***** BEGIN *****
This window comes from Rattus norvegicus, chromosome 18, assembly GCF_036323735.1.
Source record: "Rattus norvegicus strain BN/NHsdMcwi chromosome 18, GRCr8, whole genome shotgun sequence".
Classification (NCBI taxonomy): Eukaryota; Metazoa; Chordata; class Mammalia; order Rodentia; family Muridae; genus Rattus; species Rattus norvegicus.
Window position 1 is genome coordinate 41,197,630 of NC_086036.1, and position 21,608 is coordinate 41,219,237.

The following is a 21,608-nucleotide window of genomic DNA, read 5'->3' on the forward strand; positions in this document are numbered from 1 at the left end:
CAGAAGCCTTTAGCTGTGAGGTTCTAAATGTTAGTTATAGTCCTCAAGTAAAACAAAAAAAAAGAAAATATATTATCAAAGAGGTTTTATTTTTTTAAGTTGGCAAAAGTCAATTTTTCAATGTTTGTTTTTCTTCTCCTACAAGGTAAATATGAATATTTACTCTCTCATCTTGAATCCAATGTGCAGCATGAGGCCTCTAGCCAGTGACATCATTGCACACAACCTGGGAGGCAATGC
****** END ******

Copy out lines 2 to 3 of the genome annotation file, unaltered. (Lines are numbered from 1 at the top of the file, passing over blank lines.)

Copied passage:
Source record: "Rattus norvegicus strain BN/NHsdMcwi chromosome 18, GRCr8, whole genome shotgun sequence".
Classification (NCBI taxonomy): Eukaryota; Metazoa; Chordata; class Mammalia; order Rodentia; family Muridae; genus Rattus; species Rattus norvegicus.